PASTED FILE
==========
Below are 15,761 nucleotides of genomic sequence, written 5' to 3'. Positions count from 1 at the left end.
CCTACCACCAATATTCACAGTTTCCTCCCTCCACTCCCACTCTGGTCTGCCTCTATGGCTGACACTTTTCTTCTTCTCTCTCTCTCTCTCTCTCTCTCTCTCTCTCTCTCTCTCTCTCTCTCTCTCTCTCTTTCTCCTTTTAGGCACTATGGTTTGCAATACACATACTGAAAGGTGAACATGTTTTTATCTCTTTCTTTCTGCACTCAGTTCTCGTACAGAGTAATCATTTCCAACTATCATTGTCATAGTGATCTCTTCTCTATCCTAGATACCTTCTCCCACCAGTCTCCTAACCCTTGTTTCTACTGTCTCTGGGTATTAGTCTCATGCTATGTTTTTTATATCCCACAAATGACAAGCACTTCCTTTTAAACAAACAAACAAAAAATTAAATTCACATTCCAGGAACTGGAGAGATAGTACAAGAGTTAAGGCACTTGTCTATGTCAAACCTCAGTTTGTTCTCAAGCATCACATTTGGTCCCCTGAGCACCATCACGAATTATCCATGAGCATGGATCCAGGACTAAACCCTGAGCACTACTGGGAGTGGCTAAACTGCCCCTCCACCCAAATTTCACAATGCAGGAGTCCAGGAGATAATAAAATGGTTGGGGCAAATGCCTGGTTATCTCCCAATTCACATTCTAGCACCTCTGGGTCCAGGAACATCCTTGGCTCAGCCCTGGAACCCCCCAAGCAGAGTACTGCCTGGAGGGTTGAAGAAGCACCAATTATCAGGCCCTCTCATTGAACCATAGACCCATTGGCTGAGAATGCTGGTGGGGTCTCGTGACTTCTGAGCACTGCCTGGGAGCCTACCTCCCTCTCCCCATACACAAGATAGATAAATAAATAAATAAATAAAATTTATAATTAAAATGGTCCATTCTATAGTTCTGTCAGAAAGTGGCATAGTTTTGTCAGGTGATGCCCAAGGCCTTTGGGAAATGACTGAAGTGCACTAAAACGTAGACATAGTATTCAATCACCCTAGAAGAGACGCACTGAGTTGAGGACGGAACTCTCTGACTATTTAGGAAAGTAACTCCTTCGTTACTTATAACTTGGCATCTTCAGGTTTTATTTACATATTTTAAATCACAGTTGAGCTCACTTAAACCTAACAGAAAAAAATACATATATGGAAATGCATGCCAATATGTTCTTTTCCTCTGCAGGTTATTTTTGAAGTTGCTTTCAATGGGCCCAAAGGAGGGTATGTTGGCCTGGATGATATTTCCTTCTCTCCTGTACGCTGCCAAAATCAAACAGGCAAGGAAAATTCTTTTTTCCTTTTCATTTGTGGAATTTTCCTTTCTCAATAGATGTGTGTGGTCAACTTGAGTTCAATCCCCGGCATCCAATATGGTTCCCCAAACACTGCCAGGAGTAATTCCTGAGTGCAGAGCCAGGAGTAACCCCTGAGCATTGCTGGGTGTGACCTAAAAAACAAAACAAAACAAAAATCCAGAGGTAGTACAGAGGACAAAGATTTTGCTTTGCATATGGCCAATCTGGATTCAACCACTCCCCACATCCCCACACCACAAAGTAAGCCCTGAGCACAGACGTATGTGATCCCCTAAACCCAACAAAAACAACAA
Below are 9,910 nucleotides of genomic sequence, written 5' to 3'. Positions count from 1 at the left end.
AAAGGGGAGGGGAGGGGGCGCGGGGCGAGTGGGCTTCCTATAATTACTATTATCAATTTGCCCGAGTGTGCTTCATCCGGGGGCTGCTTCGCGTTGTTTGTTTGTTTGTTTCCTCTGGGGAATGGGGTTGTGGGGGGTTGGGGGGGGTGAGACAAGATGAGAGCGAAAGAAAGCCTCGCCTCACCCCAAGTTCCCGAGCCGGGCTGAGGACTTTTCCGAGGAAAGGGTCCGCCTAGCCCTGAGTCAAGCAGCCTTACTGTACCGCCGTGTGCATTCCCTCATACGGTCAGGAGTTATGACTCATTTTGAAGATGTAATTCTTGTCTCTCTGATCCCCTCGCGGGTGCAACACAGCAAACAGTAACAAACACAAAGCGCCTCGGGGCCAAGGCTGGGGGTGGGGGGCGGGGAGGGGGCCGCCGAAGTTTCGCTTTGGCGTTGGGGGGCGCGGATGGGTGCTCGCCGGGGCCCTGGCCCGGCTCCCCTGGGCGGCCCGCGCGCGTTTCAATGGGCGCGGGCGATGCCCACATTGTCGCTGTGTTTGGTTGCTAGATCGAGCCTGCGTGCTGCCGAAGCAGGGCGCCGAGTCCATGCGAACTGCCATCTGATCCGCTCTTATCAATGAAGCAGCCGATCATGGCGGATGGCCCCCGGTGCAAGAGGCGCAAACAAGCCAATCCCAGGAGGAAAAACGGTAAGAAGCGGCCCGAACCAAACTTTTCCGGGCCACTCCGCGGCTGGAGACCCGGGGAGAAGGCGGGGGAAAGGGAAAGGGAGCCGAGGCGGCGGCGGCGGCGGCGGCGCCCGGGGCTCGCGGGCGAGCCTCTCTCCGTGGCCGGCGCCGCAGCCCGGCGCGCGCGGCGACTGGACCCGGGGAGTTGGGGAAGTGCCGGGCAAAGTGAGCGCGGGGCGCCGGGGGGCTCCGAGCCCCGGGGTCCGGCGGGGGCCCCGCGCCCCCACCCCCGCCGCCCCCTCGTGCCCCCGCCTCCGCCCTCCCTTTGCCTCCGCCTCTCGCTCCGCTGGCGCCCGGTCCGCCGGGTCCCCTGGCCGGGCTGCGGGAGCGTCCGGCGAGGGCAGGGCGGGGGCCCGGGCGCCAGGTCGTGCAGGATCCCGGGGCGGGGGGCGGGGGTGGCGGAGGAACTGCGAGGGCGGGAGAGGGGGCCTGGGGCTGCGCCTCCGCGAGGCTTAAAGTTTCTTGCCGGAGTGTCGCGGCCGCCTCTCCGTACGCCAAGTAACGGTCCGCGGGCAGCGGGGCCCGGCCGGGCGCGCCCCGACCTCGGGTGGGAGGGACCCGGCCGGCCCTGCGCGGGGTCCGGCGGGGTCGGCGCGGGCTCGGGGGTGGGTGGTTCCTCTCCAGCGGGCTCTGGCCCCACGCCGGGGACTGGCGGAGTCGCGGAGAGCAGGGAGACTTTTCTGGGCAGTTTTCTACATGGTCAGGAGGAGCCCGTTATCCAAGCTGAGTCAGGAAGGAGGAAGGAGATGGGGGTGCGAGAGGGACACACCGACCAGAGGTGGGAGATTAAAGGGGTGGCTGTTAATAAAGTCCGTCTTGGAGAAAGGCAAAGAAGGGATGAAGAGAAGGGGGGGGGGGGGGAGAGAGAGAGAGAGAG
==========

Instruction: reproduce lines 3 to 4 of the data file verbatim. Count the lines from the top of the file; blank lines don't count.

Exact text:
Below are 9,910 nucleotides of genomic sequence, written 5' to 3'. Positions count from 1 at the left end.
AAAGGGGAGGGGAGGGGGCGCGGGGCGAGTGGGCTTCCTATAATTACTATTATCAATTTGCCCGAGTGTGCTTCATCCGGGGGCTGCTTCGCGTTGTTTGTTTGTTTGTTTCCTCTGGGGAATGGGGTTGTGGGGGGTTGGGGGGGGTGAGACAAGATGAGAGCGAAAGAAAGCCTCGCCTCACCCCAAGTTCCCGAGCCGGGCTGAGGACTTTTCCGAGGAAAGGGTCCGCCTAGCCCTGAGTCAAGCAGCCTTACTGTACCGCCGTGTGCATTCCCTCATACGGTCAGGAGTTATGACTCATTTTGAAGATGTAATTCTTGTCTCTCTGATCCCCTCGCGGGTGCAACACAGCAAACAGTAACAAACACAAAGCGCCTCGGGGCCAAGGCTGGGGGTGGGGGGCGGGGAGGGGGCCGCCGAAGTTTCGCTTTGGCGTTGGGGGGCGCGGATGGGTGCTCGCCGGGGCCCTGGCCCGGCTCCCCTGGGCGGCCCGCGCGCGTTTCAATGGGCGCGGGCGATGCCCACATTGTCGCTGTGTTTGGTTGCTAGATCGAGCCTGCGTGCTGCCGAAGCAGGGCGCCGAGTCCATGCGAACTGCCATCTGATCCGCTCTTATCAATGAAGCAGCCGATCATGGCGGATGGCCCCCGGTGCAAGAGGCGCAAACAAGCCAATCCCAGGAGGAAAAACGGTAAGAAGCGGCCCGAACCAAACTTTTCCGGGCCACTCCGCGGCTGGAGACCCGGGGAGAAGGCGGGGGAAAGGGAAAGGGAGCCGAGGCGGCGGCGGCGGCGGCGGCGCCCGGGGCTCGCGGGCGAGCCTCTCTCCGTGGCCGGCGCCGCAGCCCGGCGCGCGCGGCGACTGGACCCGGGGAGTTGGGGAAGTGCCGGGCAAAGTGAGCGCGGGGCGCCGGGGGGCTCCGAGCCCCGGGGTCCGGCGGGGGCCCCGCGCCCCCACCCCCGCCGCCCCCTCGTGCCCCCGCCTCCGCCCTCCCTTTGCCTCCGCCTCTCGCTCCGCTGGCGCCCGGTCCGCCGGGTCCCCTGGCCGGGCTGCGGGAGCGTCCGGCGAGGGCAGGGCGGGGGCCCGGGCGCCAGGTCGTGCAGGATCCCGGGGCGGGGGGCGGGGGTGGCGGAGGAACTGCGAGGGCGGGAGAGGGGGCCTGGGGCTGCGCCTCCGCGAGGCTTAAAGTTTCTTGCCGGAGTGTCGCGGCCGCCTCTCCGTACGCCAAGTAACGGTCCGCGGGCAGCGGGGCCCGGCCGGGCGCGCCCCGACCTCGGGTGGGAGGGACCCGGCCGGCCCTGCGCGGGGTCCGGCGGGGTCGGCGCGGGCTCGGGGGTGGGTGGTTCCTCTCCAGCGGGCTCTGGCCCCACGCCGGGGACTGGCGGAGTCGCGGAGAGCAGGGAGACTTTTCTGGGCAGTTTTCTACATGGTCAGGAGGAGCCCGTTATCCAAGCTGAGTCAGGAAGGAGGAAGGAGATGGGGGTGCGAGAGGGACACACCGACCAGAGGTGGGAGATTAAAGGGGTGGCTGTTAATAAAGTCCGTCTTGGAGAAAGGCAAAGAAGGGATGAAGAGAAGGGGGGGGGGGGGGAGAGAGAGAGAGAGAG